Yitka Winn February 24, 2014 TWEET COMMENTS 2

Saving Leadville - Page 5

According to Tami Conner and Bill Mulholland of the Forest Service Leadville Ranger District, Lifetime Fitness’ permit—which expires in September 2015—allows for “about 850 participants” in the LT100.

However, in 2013, 943 runners showed up to the starting line, an 18-percent increase over 2012’s 795 runners. Lifetime Fitness’s decision to admit an unprecedented 1,200 runners (versus 1,100 the previous year) was based on a 30-year-history of statistically consistent no-show rates.

“We’re not sure what happened,” says race director and longtime Leadvillite Josh Colley. “More people showed up than normal."



Marge Hickman holds the record for the most female (14) finishes at LT100. She ran her first in 1984. Photo by Zazoosh Media

In comparison, the next three biggest trail 100s in the country—Western States, Rocky Raccoon and Vermont—all cap their races at 300 to 400 runners. Moreover, 75 percent of all 100s in the U.S. start fewer than 100 runners.

When I asked Conner and Mulholland what went into determining 850 to be the number of runners whose impact the trails could handle at once, they told me, “That was done many years ago. We’re not sure what went into it. It could have been what [the race director] requested, the number he wanted to have, and felt was good in the race.”

Colley admits that 943 seemed like too many runners on the course. Next year, he says, he’ll work to keep numbers closer to 750.

But, already, damage has been done. In October, the Hardrock 100 Endurance Run, another of Colorado’s most prestigious, historic ultras, announced on its website that Leadville (among several other notable 100s, including Western States, Massanutten and Tahoe Rim Trail) will no longer count as a qualifying race.

“The Leadville 100 includes many of the features that are important for a HR [Hardrock] qualifier: high altitude, long climbs, potential for mountain weather, and more,” says the HR website. “However, the 2013 Leadville 100 ignored other traits of importance to the HR: environmental responsibility, support of the hosting community, and having a positive impact on the health of our sport.”

Indeed, the relationship between the town, the Race Series and the greater trail-running community remains tenuous. While many locals embrace the Race Series as the town’s lifeblood, not all share the warm fuzzy feelings.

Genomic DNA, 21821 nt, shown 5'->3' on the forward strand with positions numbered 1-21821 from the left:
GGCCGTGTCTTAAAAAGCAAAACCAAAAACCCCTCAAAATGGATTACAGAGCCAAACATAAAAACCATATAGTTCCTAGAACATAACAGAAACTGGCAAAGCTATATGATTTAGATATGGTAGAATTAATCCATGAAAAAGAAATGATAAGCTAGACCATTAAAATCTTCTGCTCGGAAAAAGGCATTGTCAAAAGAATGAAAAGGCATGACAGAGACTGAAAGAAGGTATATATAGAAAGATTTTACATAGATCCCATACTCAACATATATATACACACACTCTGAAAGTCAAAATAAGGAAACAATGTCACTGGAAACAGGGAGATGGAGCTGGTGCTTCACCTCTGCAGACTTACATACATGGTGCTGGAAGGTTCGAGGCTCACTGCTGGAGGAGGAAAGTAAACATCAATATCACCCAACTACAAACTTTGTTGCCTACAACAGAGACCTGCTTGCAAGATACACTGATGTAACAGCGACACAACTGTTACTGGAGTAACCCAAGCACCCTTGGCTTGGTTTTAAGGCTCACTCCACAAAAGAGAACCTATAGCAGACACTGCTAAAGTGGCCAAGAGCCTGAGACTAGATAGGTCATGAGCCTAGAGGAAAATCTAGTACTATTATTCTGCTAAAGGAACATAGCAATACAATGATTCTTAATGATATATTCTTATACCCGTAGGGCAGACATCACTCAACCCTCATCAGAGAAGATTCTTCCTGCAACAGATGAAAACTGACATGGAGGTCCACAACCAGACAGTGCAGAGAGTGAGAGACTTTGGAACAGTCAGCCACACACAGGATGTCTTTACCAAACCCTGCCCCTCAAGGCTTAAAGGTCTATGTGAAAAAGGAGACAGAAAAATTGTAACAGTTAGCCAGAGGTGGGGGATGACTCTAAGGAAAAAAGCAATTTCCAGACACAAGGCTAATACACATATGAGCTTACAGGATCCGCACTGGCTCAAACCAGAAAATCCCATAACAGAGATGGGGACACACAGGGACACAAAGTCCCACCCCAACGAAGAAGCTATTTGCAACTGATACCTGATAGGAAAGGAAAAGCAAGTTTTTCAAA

On Sunday morning following the conclusion of the 2013 LT100, the popular post-race brunch spot in town, the Golden Burro, shuttered its doors. It left a note for runners: “Our city, this little café and our entire staff are finally so stressed out over trying to handle these huge crowds that … we finally decided we simply can’t do it any more. These multiple races are NOT profitable in relation to the costs involved in high payrolls, overtime and double shifts, higher food costs, etc … it’s clear the shear [sic] volume of races eventually becomes a no-win situation for everyone.”

As Bill Finkbeiner, who’d just run his 30th consecutive LT100, stood in front of the Golden Burro that morning, disappointed to miss out on his post-race breakfast tradition, the owner of nearby pizzeria High Mountain Pies stopped to say hello. When she saw the sign on the Burro’s doors, she told Finkbeiner and his friends, “We don’t open until 11, but why don’t you come on over, and I’ll make you a breakfast pizza with scrambled eggs and bacon.”

Finkbeiner, who lives in Auburn, California, says small-town moments like these are part of what makes Leadville so special. “With Wasatch or Western States,” he says, “you can go through Salt Lake City or even Auburn on race weekend and not even sense that something’s going on. In Leadville, the whole town is behind it, it seems.”

On the other hand, local residents are often unable to find parking in town on race weekends, including at the post office where many pick up their daily mail. Some are unable to even reach their own homes. According to Loretta McEllhiney, a longtime local who ran the LT100 twice in the late 1990s, Leadvillites have a saying: “When Labor Day comes, we’ll get our town back.”



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